Our guide went through the exhibition and the visitors, some of them elderly, tried to match his pace as he walked through several halls each covering a different aspect of the Quran. Some highlighted its miracles and others showed the contribution of the Saudi government towards the preservation of the Qur’an.

Source

Source

There were guided tours every few minutes or so as groups upon groups led by guides entered the exhibition. The tours were conducted in a number of languages. There were, nonetheless, some visitors who couldn’t understand the languages that the tours were being conducted in, so they wandered inside the maze-like halls on their own.

The posters in each hall were so edifying, it almost felt like another round of spiritual upliftment – another round as it is, as we had just come out of Masjid An Nabawi feeling the peace and serenity that Madinah is famous for.

Source

Source

Accompanying the posters were several interactive visual displays, each having its own audio outlets to provide visitors with an audio-visual experience. Seeing that and other state-of-the-art installations in the exhibition, we could see that huge amounts of money, skill, and expertise were invested in setting the place up. But at the pace in which our guide was leading us, we barely managed to read the posters let alone have time to listen to the audio clips.

We reached a hall wherein was kept one of the largest handwritten manuscripts of the Quran. Weighing over 154 kilograms, it was written by an Afghan, Ghulam Mohiuddin, almost 200 years ago. The manuscript itself was so intricate and beautiful that we were all left in awe. It raised our expectations for what lay ahead, and we weren’t in let down by what was to come.

Source

Source

Right adjacent was a hall in which there were many age-old manuscripts, some of them dating back to just a few centuries after the hijra. These manuscripts were brought in from all around the Muslim World and were written by some of the most well-known calligraphers of their time.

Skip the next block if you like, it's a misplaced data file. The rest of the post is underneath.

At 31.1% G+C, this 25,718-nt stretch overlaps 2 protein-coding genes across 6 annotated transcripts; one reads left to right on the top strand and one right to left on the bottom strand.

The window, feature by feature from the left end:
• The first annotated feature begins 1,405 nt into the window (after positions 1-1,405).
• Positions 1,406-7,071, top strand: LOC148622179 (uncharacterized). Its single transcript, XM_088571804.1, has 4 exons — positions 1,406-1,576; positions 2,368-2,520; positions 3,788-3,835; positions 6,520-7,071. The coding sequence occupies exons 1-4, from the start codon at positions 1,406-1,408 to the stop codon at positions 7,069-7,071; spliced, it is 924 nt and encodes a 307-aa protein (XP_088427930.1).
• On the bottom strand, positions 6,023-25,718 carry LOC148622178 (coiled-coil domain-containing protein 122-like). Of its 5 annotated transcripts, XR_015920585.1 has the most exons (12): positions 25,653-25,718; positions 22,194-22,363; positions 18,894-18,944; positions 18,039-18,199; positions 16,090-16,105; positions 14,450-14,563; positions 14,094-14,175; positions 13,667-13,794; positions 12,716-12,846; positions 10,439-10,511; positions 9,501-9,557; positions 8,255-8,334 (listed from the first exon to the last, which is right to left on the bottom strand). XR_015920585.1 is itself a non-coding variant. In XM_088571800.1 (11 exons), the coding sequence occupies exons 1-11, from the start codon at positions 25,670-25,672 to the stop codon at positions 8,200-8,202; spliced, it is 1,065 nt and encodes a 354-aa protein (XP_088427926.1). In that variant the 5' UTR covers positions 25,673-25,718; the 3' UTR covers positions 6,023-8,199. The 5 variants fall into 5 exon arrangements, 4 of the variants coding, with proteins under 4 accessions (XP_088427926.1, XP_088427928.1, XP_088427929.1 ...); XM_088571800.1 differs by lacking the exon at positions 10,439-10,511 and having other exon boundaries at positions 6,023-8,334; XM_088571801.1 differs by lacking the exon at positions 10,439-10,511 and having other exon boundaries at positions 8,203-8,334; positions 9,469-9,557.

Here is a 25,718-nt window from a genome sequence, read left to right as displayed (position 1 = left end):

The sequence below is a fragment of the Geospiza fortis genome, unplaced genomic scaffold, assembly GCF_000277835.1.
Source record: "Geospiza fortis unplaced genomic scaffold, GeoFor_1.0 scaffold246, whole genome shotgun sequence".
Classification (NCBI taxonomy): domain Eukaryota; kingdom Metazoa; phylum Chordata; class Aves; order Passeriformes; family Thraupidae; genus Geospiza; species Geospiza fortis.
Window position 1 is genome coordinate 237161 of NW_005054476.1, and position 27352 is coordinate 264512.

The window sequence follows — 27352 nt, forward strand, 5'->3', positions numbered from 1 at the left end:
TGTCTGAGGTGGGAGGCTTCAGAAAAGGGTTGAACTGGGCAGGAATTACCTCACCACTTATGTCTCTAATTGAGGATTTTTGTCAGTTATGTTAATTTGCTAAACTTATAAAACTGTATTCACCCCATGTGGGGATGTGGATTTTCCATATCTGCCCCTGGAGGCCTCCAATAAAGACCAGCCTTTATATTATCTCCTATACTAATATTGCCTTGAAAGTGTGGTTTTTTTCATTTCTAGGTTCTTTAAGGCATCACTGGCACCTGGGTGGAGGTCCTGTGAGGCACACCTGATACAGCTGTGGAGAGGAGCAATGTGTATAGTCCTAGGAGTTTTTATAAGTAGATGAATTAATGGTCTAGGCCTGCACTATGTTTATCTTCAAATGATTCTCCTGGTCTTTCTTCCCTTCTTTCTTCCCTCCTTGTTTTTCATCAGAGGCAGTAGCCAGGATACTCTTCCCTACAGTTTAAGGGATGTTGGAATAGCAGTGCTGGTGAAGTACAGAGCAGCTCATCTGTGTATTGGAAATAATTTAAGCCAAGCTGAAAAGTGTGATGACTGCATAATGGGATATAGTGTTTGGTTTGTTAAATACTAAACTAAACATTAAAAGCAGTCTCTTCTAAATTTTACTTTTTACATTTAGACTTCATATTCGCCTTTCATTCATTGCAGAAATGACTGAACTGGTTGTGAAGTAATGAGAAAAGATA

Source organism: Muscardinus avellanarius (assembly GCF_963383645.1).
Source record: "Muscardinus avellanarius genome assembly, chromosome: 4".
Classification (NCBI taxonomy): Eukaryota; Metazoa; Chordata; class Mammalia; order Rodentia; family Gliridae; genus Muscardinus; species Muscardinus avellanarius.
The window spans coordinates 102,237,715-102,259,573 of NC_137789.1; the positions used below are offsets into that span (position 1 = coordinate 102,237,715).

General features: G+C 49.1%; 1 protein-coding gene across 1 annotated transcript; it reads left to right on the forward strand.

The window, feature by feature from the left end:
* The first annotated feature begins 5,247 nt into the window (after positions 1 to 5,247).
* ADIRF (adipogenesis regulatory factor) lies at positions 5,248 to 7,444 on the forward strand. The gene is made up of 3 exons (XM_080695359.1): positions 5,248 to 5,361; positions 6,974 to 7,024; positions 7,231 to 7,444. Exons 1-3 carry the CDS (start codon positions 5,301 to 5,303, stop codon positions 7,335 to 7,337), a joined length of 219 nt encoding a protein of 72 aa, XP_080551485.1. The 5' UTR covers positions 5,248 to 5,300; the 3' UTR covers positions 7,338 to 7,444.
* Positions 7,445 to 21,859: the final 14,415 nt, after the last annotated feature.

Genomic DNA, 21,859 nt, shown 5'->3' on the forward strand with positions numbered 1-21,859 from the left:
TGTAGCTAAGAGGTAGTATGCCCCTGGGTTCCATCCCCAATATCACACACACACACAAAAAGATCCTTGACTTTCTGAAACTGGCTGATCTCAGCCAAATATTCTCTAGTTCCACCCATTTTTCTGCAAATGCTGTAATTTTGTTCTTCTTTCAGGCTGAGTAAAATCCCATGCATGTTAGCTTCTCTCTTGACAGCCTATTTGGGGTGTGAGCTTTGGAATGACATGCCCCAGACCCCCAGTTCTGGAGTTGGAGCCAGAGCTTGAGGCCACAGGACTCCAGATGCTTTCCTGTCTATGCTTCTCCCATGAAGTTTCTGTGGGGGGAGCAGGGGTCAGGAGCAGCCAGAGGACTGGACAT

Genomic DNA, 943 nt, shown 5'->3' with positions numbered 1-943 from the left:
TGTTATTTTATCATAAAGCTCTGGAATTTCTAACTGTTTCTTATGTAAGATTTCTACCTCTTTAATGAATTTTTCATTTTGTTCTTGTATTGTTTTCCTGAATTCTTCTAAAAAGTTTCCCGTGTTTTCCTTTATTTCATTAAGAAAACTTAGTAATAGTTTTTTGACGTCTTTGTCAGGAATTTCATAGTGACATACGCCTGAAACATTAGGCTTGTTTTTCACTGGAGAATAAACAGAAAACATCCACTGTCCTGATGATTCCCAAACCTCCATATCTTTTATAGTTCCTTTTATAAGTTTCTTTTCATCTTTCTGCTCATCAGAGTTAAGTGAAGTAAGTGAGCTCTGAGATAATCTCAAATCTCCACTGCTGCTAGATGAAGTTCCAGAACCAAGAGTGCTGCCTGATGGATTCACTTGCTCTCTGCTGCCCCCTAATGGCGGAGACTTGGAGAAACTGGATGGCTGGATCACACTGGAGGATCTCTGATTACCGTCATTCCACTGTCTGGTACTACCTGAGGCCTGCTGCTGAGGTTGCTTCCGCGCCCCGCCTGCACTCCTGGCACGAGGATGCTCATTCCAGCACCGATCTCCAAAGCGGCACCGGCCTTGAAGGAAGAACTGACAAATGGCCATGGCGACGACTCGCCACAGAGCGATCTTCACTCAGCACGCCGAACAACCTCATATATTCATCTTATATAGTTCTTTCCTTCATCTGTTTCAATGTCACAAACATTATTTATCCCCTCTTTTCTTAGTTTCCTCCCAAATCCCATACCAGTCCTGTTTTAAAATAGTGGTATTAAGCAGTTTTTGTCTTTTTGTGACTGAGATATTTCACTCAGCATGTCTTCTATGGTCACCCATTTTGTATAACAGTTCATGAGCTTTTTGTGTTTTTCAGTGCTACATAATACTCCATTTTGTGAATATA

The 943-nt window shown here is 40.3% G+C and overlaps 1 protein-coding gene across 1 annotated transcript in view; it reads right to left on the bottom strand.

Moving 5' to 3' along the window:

Seeing how amazed some of our fellow visitors were reminded us of school field trips when we would follow our teacher obediently in a straight line. Here, it wasn’t a straight line, but we still followed our guide, eagerly awaiting what he was about to say next.

Source

Source

We then stopped in a room that had a huge screen almost covering its entire length presenting a short documentary on the Quran. After the video finished, we were guided towards the exit where a small souvenir shop was selling memorabilia related to the exhibition.

After stepping out, we passed another exhibition under construction, said to focus on the history of Masjid An Nabawi once opened.

Source

Source

Walking through the exhibition for us was like going through a book, turning page after page starting from when the Quran was first revealed to how it was compiled and to how organizations today are contributing to its upkeep. Definitely, a good addition to Madinah’s growing list of places to visit.

Coordinates: 24.465873, 39.609205

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Offbeat

5 Guinness World Records Saudi Arabia Set In 2017

Source

2017 hasn’t just been a defining year for Saudi, it has also been a year of world records for KSA. Here are the ones recognized by the Guinness!


Longest Line Of Photographs

Dubai was the holder of this record but just a month after they set the record, Saudi  topped with an additional 70 cms. The record was organized by HP Inc. in Riyadh and measured 1,726 meters. It was achieved on Saudi National Day.

Source: Guinness World Records

Source: Guinness World Records

Largest Simultaneous Car Tyre Burnout

Another record achieved on the Saudi National Day was for the largest simultaneous car tyre burnout. 119 participants took part in the attempt in Riyadh as thousands of attendees watched it happen live.

Source: Guinness World Records

Source: Guinness World Records

Largest Carpet Of Flowers/Plants

The Yanbu Flower Festival is one of the biggest festivals in Saudi Arabia. In the 2017 edition of it they managed to make the largest carpet of flowers/plants (they held the record previously in 2014 as well). It consisted of 1.8 million flowers of 14 different types. The carpet even carried a message that read “Saudi Vision 2030.”

Source

Source

Largest Aluminum Sculpture

During a summit organized by Novartis Oncology, the world’s largest aluminum sculpture was presented. The sculpture was made in the shape of a jackhammer symbolizing “the powerful tool breaking through cancer.” The sculpture was 7.71 m tall, 5.03 m long and 3.95 m wide.

Source: arabnews.com

Source: arabnews.com

Largest Picture Mosaic Formed By People

Students of the International Indian School of Jeddah formed the largest human mosaic on World’s Diabetes Day. The attempt was organized by the Abeer Medical Group to raise diabetes awareness. The picture mosaics the students made included large-scale logos of the World Diabetes Day, Abeer Medical Group, the world map and Vision 2030.

Source: Guinness World Records

Source: Guinness World Records

Largest Marble Cake